Wednesday, August 8, 2012

Bare Bones Recap

Since I've been meaning to update the blog since Sunday, but couldn't quite get around to transferring my pictures over- I'm just going to do the update w/o photos.

Just imagine several blurry shots of Cartman's ears, framed by blurry bright green foliage.  That's pretty much what I saw for five hours on the LD!

I finally started feeling better on Thursday night and started the packing up process.

My horse trailer was set up to haul racehorses to and from the track.  When you haul racehorses, you don't really need much tack.  Usually a bridle, possibly a yoke (running martingale), and a channel ( the black rubber piece that goes underneath the jockey's girth).

Consequently, my trailer has no tackroom!!!  You can imagine how this complicates the packing process for an endurance ride- pretty much the polar opposite to a trip to the track.  I need to take everything and anything I might possible need over the course of a weekend.... and a spare!

It took a whole evening after work just to get everything packed into the totes and carriers so that I could then pack all of the containers into the bed of the truck on Friday.

I had to work Friday, but managed to skate out about 3pm.  I raced home.  Grabbed C out of the pasture and set him up with a flake of alfalfa (our pre-trailering routine).  After I baked some vegetable and Todd grilled me some steak (have I mentioned my new "primal" diet/lifestyle?  I love it, but it does take a little more preparation than my previous diet of quesadillas and Ruffles chips.

We pulled out of Castle Rock at 5pm.  Exactly one hour past my target 4pm.

The trip was easy, light traffic heading North on Friday afternoon.

We pulled into the Gun Club at 6:06pm.

I found Glen and Flo and parked next door, then started the unloading process.

Cartman is set up first.  Two buckets of water, a large hay bag and his Hi Tie.  Good to go.

I then swept out  the pine chips, set up my cot and hung the battery operated camp lantern.  By this time my friend Michelle had pulled in and parked on the other side of Glen and Flo. 

I checked in, delivered my check and a large roll of TP (yes, the Bare Bones entry fee includes a roll of TP).

Cartman vetted in all A's and a pulse of 44.   Now I could relax!

I visited a little, walked Cartman and got all our stuff packed up for an early morning depart.  The ride meeting went quickly and we were set for a 6:30am start.

I slept great and woke up before my wake up call at 5:15am.  It was actually starting to get light and the 50's were getting ready to go. 

Before I knew it M and I were saddled up and heading down the trail.

We got into a little traffic jam right off the bat.  C was a coiled spring.  Strangely enough I did not get nervous at all.  I think th at was a first.  He was all springy and had the arched neck going- but did nothing with it :)

We took off at a good clip and were cruising until stopped by a rider in the middle of the trail, on the ground, trying to find or reapply a hoof boot.  We stopped.  The lady was on the trail ride.  As soon as she had the boot on she lept back on her horse and took off like a bat-outta-hell.  Oh my.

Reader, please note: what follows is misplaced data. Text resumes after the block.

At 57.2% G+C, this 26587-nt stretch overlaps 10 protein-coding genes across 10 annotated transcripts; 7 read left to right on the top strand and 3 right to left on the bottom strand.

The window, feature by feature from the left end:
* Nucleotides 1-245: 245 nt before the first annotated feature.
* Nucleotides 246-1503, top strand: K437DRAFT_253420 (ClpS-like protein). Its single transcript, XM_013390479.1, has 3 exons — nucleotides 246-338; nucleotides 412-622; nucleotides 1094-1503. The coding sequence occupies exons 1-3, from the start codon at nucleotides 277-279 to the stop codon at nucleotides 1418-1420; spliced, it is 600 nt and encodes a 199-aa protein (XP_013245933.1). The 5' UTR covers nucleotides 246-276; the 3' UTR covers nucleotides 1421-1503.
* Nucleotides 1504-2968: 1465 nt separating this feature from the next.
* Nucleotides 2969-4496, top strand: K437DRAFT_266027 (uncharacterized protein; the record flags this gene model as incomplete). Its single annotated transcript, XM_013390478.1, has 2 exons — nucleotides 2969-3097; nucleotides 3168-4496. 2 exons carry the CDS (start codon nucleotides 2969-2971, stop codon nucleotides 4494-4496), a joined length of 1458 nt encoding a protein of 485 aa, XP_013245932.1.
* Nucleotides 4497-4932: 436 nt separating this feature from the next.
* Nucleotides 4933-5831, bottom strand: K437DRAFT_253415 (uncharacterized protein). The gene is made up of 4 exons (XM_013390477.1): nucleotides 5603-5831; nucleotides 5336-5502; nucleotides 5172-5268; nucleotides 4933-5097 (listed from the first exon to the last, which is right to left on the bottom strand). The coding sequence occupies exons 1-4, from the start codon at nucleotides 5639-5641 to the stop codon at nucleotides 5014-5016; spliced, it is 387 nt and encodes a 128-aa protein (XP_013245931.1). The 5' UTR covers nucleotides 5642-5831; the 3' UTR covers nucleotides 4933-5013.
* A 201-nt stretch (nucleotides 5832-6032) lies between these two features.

This scenario was repeated multiple times.  M and I rolled our eyes.  We actually ended up leap frogging with this rider for at least an hour.  The final straw was when she came blasting up behind us on a narrow trail, actually bumping into M's horse. 

I told her to pass and go on. 

From then on we rode with a few other nice riders and were really enjoying the cool morning air in these thick woods.  The trails were almost exclusively single track.  A lot of winding, some roots, and a lot of ups and downs.  I don't think there was a half mile of level trail on the whole LD!  It was awesome.

It took us 2 hours to do the first 9 miles, this was curious- seemed pretty slow.  It didn't feel slow on the trail however.  We had done a bit of walking but hadn't really dilly dallied due to the fact we were expecting it to get quite hot.  I do believe this was the hottest day of  the year so far.

Our vet check was in camp.  We both vetted through no problem and headed to the trailers for a break. Michelle noted that while this is better for us (no need to pack an out-check bag) it is not necessarily as easy on our horses.   When we did go back out they were really dragging their feet for the first half mile or so.

It was still relatively cool.  M's horse Tucker  really tanked up at the first water stop, but C wouldn't touch a drop.  He just wanted to eat grass.  The horse flies were out so we headed back down the trail pretty quickly.

During this half of the ride were leap frogging with a very polite rider, unfortunately her horse was wearing loud bells.  It was totally freaking Tucker out and he was cruising down the trail, and trying to turn his head back constantly to see what kind of sleigh was following us!  After a while the jingling started to get to me too. 

We found a good section of trail and let the horses roll.  Finally we were jingle free.

Dr Root was mentioning at the ride meeting that letting your horse trot, can work as a cooling technique.  I don't usually do hmuch, if any, downhill trotting.  I see horses flying downhill and I'm amazed at how the "light on their feet" Arabs can do this.  My TBs seem to be a little too heavy for much speed work downhill, plus I'm paranoid about those front legs.

But,  interestingly enough, while we were fleeing the bells- we ended up jogging down some mild hills.  Cartman stayed balanced over hiis hindquarters and I swear he was rolling his shoulders like a Walking horse.  He cooled off enough to actually have a dry neck by the time we pulled up to a walk again due to rough trail.  Hmmmm.